“Pretty little seahorses with slender, curving bodies often went sailing above me, or would come to rest upon my back. It was nice to lie and watch the tiny things curl their little tails about the seaweed and talk together, for the seahorses like one another and are gentle and kind to each other, sharing their food happily and smoothing their little ones with their cunning noses.
“But one day a diver leaped over the side of a boat and came swimming head-first down, down to where I lay. My! How the tiny sea creatures scurried to hide from him. He took me within his hand and, giving his feet a thump upon the yellow sand, rose with me to the surface.
“He poured the water from me, and out came all the little creatures who had been hiding there!”
Raggedy Andy wiggled upon the floor for he was so interested.
“Did the tiny creatures get back into the water safely?” he asked the beautiful shell.
“Oh, yes!” the shell whispered in reply. “The man held me over the side of the boat, so the tiny creatures went safely back into the water!”
“I am so glad!” Raggedy Andy said, with a sigh of relief. “He must have been a kindly man!”
“Yes, indeed!” the beautiful shell replied. “So I was placed along with a lot of other shells in the bottom of the boat and every once in a while another shell was placed amongst us. We whispered together and wondered where we were going. We were finally sold to different people and I have been at Grandma’s house for a long, long time.”
“You lived there when Grandma was a little girl, didn’t you?” Raggedy Ann asked.
“Yes,” replied the shell, “I have lived there ever since Grandma was a little girl. She often used to play with me and listen to me sing.”
“Raggedy Ann can play ‘Peter, Peter, Pumpkin Eater’ on the piano, with one hand,” said Uncle Clem, “but none of us can sing. Will you sing for us?” he asked the shell.
“I sing all the time,” the shell replied, “for I cannot help singing, but my singing is a secret and so is very soft and low. Put your head close to the opening in my shell and listen!”
The dolls took turns doing this, and heard the shell sing softly and very sweetly.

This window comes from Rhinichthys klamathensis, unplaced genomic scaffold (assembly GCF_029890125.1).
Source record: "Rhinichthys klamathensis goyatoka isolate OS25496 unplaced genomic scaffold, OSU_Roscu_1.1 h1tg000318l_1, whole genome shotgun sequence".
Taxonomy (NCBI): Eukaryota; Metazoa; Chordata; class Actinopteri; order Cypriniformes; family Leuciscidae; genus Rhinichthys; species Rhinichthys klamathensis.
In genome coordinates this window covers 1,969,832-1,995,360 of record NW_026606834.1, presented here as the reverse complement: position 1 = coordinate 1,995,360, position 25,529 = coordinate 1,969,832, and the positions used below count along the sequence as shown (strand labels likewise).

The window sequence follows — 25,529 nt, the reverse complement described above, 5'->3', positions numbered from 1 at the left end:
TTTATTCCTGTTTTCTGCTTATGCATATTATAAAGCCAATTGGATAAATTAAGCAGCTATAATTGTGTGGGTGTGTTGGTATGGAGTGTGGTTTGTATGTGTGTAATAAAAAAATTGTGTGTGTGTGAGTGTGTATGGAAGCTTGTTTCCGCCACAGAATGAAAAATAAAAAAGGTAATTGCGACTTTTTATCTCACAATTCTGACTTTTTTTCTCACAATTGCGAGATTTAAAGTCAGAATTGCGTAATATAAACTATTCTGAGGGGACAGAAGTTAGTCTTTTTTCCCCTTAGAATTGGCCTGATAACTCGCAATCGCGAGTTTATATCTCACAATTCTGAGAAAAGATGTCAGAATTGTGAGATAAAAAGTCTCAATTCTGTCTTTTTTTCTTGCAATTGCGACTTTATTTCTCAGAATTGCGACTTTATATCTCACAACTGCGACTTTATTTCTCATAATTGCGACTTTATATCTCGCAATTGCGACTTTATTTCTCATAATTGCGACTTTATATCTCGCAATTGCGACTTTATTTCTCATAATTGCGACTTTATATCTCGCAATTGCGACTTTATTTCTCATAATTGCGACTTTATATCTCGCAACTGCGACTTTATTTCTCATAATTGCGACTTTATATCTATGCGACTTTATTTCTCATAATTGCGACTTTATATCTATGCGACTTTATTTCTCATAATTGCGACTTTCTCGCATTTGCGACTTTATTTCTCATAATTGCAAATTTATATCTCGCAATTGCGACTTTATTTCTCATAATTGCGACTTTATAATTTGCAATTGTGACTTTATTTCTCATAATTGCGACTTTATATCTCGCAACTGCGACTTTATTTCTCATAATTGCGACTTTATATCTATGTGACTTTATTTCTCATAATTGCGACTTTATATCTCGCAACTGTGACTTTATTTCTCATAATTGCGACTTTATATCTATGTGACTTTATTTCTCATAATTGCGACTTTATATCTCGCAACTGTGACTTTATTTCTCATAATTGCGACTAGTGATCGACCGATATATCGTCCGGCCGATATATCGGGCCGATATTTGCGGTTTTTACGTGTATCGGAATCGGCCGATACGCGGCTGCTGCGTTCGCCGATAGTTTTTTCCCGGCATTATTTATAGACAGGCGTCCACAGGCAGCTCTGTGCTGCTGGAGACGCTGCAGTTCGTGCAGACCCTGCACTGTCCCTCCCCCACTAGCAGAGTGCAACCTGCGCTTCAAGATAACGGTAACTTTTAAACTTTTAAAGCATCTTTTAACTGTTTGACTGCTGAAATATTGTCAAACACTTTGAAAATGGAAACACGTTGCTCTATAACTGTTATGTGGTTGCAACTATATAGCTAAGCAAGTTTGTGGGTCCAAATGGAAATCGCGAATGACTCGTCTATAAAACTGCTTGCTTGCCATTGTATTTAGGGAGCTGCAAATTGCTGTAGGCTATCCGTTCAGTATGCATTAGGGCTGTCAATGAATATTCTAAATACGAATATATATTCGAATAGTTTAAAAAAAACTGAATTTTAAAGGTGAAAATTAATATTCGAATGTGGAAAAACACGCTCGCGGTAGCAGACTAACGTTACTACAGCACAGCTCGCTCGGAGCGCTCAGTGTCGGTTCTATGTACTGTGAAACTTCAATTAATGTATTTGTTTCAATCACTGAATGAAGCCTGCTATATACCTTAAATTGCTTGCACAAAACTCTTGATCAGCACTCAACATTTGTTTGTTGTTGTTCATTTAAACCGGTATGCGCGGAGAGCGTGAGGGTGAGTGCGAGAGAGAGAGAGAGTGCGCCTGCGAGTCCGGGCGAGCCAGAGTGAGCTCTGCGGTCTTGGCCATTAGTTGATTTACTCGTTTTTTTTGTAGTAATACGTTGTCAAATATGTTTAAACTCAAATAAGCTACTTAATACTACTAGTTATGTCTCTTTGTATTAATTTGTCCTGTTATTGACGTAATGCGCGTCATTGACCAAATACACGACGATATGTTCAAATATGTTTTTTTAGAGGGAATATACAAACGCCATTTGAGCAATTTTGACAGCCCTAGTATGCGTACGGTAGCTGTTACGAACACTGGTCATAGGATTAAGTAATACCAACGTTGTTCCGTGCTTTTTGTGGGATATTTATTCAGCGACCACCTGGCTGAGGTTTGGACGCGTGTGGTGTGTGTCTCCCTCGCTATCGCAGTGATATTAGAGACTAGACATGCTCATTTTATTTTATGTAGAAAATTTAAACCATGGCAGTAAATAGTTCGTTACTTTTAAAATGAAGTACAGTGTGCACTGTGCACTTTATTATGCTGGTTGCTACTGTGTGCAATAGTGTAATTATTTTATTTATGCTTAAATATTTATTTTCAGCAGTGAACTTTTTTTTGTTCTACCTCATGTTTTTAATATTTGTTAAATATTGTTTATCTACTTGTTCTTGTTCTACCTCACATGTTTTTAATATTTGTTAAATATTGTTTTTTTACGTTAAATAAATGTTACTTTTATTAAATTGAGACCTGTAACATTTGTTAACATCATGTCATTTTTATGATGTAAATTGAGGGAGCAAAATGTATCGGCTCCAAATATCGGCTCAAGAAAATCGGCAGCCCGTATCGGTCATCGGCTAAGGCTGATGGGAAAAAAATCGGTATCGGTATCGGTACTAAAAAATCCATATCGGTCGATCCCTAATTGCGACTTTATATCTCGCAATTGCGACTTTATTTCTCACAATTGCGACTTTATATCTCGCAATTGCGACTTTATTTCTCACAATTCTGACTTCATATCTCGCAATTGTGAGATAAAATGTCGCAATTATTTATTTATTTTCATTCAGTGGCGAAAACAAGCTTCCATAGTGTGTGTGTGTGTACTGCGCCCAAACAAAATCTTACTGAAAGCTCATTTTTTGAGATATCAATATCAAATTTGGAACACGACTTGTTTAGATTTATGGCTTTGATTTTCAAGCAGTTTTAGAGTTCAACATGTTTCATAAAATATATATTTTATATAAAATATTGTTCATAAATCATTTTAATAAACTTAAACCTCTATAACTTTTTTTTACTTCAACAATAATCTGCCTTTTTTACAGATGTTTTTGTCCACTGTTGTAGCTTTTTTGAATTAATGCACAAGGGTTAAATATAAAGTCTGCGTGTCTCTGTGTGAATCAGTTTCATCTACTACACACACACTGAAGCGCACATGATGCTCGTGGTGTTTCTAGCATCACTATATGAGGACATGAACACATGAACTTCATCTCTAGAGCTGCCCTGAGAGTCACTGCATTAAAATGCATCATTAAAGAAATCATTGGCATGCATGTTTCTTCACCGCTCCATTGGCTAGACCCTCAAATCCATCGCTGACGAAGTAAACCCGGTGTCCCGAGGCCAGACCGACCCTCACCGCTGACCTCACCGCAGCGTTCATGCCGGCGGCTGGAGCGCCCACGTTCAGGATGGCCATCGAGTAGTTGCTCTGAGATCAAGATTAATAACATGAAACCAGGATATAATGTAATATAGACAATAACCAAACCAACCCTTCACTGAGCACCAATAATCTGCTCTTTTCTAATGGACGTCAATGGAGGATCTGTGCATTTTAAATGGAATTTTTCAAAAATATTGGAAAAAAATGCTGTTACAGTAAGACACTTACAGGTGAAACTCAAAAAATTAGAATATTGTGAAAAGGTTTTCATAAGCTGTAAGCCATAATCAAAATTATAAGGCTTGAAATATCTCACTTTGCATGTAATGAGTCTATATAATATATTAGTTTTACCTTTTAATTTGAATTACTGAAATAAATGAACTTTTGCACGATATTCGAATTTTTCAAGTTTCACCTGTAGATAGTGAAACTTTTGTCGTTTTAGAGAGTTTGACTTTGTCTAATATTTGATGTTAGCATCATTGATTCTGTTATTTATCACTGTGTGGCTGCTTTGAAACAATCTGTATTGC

“How strange and far away it sounds!” exclaimed the French doll. “Like fairies singing in the distance! The shell must be singing the songs of the mermaids and the water-fairies!”
“It is strange that anything so rough on the outside could be so pretty within!” said Raggedy Andy. “It must be a great pleasure to be able to sing so sweetly!”
“Indeed it is,” replied the beautiful shell, “and I get a great happiness from singing all the time.”
“And you will bring lots of pleasure to us, by being so happy!” said Raggedy Andy. “For although you may not enter into our games, we will always know that you are happily singing, and that will make us all happy!”
“I will tell you the secret of my singing,” said the shell. “When anyone puts his ear to me and listens, he hears the reflection of his own heart’s music, singing; so, you see, while I say that I am singing all the time, in reality I sing only when someone full of happiness hears his own singing as if it were mine.”
“How unselfish you are to say this!” said Raggedy Andy. “Now we are ever so much more glad to have you with us. Aren’t we?” he asked, turning to the rest of the dolls.
“Yes, indeed!” came the answer from all the dolls, even the tiny penny dolls.
“That is why the shell is so beautiful inside!” said Raggedy Ann. “Those who are unselfish may wear rough clothes, but inside they are always beautiful, just like the shell, and reflect to others the happiness and sunny music within their hearts!”